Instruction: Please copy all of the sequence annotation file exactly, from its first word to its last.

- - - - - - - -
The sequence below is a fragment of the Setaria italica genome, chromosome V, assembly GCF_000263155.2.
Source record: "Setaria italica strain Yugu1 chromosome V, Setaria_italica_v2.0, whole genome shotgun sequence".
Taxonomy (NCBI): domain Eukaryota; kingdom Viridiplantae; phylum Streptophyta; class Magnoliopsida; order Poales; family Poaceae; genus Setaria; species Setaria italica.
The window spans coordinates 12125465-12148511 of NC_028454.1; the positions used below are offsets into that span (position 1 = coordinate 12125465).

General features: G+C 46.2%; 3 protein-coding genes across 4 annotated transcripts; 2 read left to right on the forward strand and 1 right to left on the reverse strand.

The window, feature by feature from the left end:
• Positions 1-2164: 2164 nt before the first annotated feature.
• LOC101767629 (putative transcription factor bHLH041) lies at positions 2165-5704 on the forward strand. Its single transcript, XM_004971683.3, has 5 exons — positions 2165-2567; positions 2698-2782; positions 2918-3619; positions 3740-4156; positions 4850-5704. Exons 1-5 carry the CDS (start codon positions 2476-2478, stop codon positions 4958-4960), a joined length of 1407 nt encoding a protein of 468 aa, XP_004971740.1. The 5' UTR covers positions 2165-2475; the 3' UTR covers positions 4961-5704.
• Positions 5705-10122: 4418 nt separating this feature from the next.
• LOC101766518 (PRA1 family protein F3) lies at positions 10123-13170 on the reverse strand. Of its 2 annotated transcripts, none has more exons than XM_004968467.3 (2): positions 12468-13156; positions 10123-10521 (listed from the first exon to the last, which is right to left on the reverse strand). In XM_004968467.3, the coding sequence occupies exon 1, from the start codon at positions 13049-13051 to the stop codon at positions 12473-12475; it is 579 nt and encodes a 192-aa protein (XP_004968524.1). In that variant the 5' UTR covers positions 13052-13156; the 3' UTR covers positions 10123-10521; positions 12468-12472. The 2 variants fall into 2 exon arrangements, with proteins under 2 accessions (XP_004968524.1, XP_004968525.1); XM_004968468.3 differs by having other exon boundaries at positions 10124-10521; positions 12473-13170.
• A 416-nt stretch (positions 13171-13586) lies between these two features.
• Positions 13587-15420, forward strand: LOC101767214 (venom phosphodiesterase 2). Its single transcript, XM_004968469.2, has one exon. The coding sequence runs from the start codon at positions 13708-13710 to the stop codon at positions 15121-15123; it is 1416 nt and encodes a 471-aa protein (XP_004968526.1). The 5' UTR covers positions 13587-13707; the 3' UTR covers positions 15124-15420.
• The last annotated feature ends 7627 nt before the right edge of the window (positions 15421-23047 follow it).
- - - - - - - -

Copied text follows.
The sequence below is a fragment of the Setaria italica genome, chromosome V, assembly GCF_000263155.2.
Source record: "Setaria italica strain Yugu1 chromosome V, Setaria_italica_v2.0, whole genome shotgun sequence".
Taxonomy (NCBI): domain Eukaryota; kingdom Viridiplantae; phylum Streptophyta; class Magnoliopsida; order Poales; family Poaceae; genus Setaria; species Setaria italica.
The window spans coordinates 12125465-12148511 of NC_028454.1; the positions used below are offsets into that span (position 1 = coordinate 12125465).

General features: G+C 46.2%; 3 protein-coding genes across 4 annotated transcripts; 2 read left to right on the forward strand and 1 right to left on the reverse strand.

The window, feature by feature from the left end:
• Positions 1-2164: 2164 nt before the first annotated feature.
• LOC101767629 (putative transcription factor bHLH041) lies at positions 2165-5704 on the forward strand. Its single transcript, XM_004971683.3, has 5 exons — positions 2165-2567; positions 2698-2782; positions 2918-3619; positions 3740-4156; positions 4850-5704. Exons 1-5 carry the CDS (start codon positions 2476-2478, stop codon positions 4958-4960), a joined length of 1407 nt encoding a protein of 468 aa, XP_004971740.1. The 5' UTR covers positions 2165-2475; the 3' UTR covers positions 4961-5704.
• Positions 5705-10122: 4418 nt separating this feature from the next.
• LOC101766518 (PRA1 family protein F3) lies at positions 10123-13170 on the reverse strand. Of its 2 annotated transcripts, none has more exons than XM_004968467.3 (2): positions 12468-13156; positions 10123-10521 (listed from the first exon to the last, which is right to left on the reverse strand). In XM_004968467.3, the coding sequence occupies exon 1, from the start codon at positions 13049-13051 to the stop codon at positions 12473-12475; it is 579 nt and encodes a 192-aa protein (XP_004968524.1). In that variant the 5' UTR covers positions 13052-13156; the 3' UTR covers positions 10123-10521; positions 12468-12472. The 2 variants fall into 2 exon arrangements, with proteins under 2 accessions (XP_004968524.1, XP_004968525.1); XM_004968468.3 differs by having other exon boundaries at positions 10124-10521; positions 12473-13170.
• A 416-nt stretch (positions 13171-13586) lies between these two features.
• Positions 13587-15420, forward strand: LOC101767214 (venom phosphodiesterase 2). Its single transcript, XM_004968469.2, has one exon. The coding sequence runs from the start codon at positions 13708-13710 to the stop codon at positions 15121-15123; it is 1416 nt and encodes a 471-aa protein (XP_004968526.1). The 5' UTR covers positions 13587-13707; the 3' UTR covers positions 15124-15420.
• The last annotated feature ends 7627 nt before the right edge of the window (positions 15421-23047 follow it).